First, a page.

back to article Star loses $500,000 NFT after crooks exploit Rarible market

Miscreants exploited a now-fixed design flaw in the Rarible NFT marketplace to steal a non-fungible token from Taiwanese singer and actor Jay Chou and sell it for about $500,000. That's according to folks at Check Point, who on Thursday said the vulnerability could have been abused by crooks to gain full control of victims' …

  1. Anonymous Coward
    Anonymous Coward

    I still say that someone who spends real money on a digital artifact that does nothing other than exist on a ledger isn't dealing from a full deck.

    Virtual assets like music licenses, video licenses, and so on make sense; they have real-world counterparts behind their model.

    But NFTs require a leap of insane logic where you claim a digital thing is unique. Sorry, but as a programmer, I find that absolutely laughable. Digital data is easily replicated and copied. You own nothing for your money but a crypto-key to identify your nothing. There is no real world concept in counterpart to an NFT; it is all in people's heads.

    1. DJO Silver badge

      It's a bit more subtle than that.

      ...NFT creators also can earn up to 50 percent in royalties when someone resells their NFT on the secondary market...

      It's really just a disguised pyramid scheme.

      1. Joe W Silver badge

        Sounds lucrative. Do you, as "art", uhm... "creator" have any upfront costs? I'll just upload a corrupted shot of a vegetable or something. If you cannot understand the meaning of that art piece you are a cretin, dear Sir, and....

        or something.

        1. LybsterRoy Silver badge

          Anyone remember the Reg article on take meteorite make cast, melt meteorite down and pour into cast, send back to space. ITS ART!!!!

        2. MrBanana

          On one visit to Tate Modern I saw a glass of water on a shelf, with a sign that said "this is not a glass of water on a shelf'. Another visit involved explaining to my 80 year old mother the art installation of a life size, slow motion, video of naked man with a very non-small penis, dancing to trance music. I explained that it was art, her reaction was - "is the end of it attached to a piece of string?".

          Anything Non Fungible in the above?

    2. ecofeco Silver badge


      There is an old saying: "Never buy a pig in a poke."

      A pig in a poke is a thing that is bought without first being inspected, and thus of unknown authenticity or quality. The idiom is attested in 1555.

      1. jake Silver badge

        I hear the Emperor has a new set of clothes ...

        1. Richard Pennington 1


          ... but I haven't seen them.

      2. chivo243 Silver badge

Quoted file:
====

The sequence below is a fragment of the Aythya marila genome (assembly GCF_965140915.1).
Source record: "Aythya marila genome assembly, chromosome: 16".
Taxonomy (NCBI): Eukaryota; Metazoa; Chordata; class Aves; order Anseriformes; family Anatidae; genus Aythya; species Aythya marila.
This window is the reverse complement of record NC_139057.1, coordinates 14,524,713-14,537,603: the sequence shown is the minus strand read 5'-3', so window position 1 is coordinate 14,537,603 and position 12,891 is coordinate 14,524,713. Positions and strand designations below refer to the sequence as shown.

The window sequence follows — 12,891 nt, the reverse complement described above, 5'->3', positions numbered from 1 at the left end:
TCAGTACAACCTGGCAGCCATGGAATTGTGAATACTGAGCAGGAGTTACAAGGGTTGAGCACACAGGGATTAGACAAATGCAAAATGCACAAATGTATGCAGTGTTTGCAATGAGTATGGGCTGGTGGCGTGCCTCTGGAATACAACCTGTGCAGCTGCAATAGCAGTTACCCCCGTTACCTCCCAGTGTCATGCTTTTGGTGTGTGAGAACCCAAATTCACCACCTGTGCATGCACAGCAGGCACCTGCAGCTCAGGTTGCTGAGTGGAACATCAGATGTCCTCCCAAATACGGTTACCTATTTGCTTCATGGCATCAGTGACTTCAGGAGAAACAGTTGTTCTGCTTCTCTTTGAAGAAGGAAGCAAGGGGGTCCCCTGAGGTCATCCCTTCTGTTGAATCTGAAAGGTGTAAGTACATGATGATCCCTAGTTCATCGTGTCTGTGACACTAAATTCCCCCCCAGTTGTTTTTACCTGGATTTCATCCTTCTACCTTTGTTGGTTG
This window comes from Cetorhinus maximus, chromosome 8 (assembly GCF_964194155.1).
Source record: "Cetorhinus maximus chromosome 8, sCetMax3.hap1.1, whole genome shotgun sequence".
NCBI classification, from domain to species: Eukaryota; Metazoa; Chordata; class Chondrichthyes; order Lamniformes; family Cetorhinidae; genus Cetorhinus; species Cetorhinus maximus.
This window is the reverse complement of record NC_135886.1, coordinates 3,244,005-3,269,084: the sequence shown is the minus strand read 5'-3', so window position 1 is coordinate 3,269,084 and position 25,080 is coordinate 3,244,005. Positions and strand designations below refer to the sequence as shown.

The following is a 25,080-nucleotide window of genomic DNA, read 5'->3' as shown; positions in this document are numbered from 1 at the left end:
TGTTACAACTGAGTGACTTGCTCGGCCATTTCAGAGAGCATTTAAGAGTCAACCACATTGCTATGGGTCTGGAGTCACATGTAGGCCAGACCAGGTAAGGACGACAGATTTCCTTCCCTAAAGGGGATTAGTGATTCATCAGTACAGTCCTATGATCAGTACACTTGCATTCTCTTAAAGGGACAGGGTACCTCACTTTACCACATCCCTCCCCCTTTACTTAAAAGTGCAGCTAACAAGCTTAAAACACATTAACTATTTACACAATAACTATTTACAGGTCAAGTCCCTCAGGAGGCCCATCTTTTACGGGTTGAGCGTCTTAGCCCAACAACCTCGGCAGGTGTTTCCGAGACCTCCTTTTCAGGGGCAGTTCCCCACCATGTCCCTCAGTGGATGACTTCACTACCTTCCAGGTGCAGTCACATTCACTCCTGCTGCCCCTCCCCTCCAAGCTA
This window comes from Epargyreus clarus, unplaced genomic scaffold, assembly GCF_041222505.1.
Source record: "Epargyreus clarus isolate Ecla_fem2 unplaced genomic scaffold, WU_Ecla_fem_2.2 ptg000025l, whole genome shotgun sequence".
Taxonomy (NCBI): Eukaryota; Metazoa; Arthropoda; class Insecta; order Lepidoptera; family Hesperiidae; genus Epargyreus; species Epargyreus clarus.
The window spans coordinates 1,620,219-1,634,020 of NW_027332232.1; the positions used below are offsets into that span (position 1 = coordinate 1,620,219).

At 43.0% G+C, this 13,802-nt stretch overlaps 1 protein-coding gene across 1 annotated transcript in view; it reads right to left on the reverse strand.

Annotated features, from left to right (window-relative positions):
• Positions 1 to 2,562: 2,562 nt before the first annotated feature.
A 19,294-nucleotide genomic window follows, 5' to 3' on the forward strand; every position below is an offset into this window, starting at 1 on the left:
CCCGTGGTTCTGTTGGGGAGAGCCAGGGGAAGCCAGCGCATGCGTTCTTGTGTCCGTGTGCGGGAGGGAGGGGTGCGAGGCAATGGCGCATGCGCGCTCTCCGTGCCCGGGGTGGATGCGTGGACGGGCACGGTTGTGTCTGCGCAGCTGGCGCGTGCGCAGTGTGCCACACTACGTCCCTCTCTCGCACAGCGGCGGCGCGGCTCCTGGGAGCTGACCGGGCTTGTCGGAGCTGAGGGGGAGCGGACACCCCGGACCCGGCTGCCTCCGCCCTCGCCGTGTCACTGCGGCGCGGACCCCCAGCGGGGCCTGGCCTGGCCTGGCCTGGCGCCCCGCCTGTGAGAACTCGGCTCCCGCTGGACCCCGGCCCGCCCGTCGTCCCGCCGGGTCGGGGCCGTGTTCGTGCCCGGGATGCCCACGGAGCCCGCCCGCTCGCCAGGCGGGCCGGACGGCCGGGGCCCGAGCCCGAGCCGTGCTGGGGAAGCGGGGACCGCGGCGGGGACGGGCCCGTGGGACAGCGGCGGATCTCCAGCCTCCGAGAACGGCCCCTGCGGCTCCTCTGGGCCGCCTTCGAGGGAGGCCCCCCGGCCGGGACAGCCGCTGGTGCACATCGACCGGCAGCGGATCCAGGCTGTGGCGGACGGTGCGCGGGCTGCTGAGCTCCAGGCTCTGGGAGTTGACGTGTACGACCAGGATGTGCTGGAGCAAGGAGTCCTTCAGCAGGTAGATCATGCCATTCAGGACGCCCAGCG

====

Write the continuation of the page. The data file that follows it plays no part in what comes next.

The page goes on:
So, A fool and his money are soon parted? Thought so!

        1. Danny 14

          I always see these "NFTs are in demand". Surely this is just idiots selling the first NFTs? Im not sure on the demand for NFT resales, wasnt the 2.9M first tweet NFT recwntly pulled from resale due to a top bid of a few thousand?

          Certainly snake oil territory.

          1. Mark 85

            Surely this is just idiots selling the first NFTs?

            Idiots? Not the selling, that's the con men but the buyers are definitely idiots. After the initial sale, it's idiots all the way to the bottom.

          2. Anonymous Coward
            Anonymous Coward

            The sheer demand for NFTs also makes them an attractive target.

            Well, now I want one. /s

    3. Persona

      Where the NFT concept fails to match real world ownership is that very first step linking the digital data to the NFT. There is nothing to stop anyone taking that identical digital data and representing it with a NFT from a competing implementation. Then you have two and potentially many many more "unique" and tradeable NFT's which both "prove" ownership of that same blob of data. Real world common sense then steps in to tell us that none of the NFT's have any validity.

      1. Anonymous Coward
        Anonymous Coward

        It goes further than that: the "sale" of an NFT has no obvious legal basis. In the absence of a proper sales contract it isn't clear what is being sold - probably you own the right to appear on a particular website.

        Do you actually own anything more than that? Probably not, unless there is a chain of valid contracts that explain what is being bought and sold. Just because you don't read the Terms and Conditions doesn't mean that they aren't very important when you buy something on a website...

    4. AndrueC Silver badge

      But NFTs require a leap of insane logic where you claim a digital thing is unique. Sorry, but as a programmer, I find that absolutely laughable.

      I do worry though every time I type var guid=Guid.NewGuid(); I'm using up a finite resource :D

    5. jmch Silver badge

      It might be more subtle than that though...

      Say its possible to create a copy of the Mona Lisa that exactly duplicates the original to a standard undetectable by the naked eye, even to an expert.

      Thought exercise : the Louvre actually exhibit an undetectable copy, no one would ever know since its impossible for visitors to examine it closely. The actual original is stolen and resold, it would still not fetch the original's price.

      Thus the value of the one hanging in the Louvre is based on 'everyone knowing'* that it's the original painted by Leonardo (whether that's actually true or not ) . So even in the physical world there is the equivalent idea of an original being worth much more than a copy even if the copy is, in any respect that matters, identical.

      The value isn't in the item, it's in the human belief attached to it. But then we already know that art has much less intrinsic value than the value assigned to it by humans willing to pay for it, whether that's millions for an original painting or 10 bucks for a copy of a CD.

      *and incidentally, this is unverifiable by pretty much anyone

      1. ChrisB 2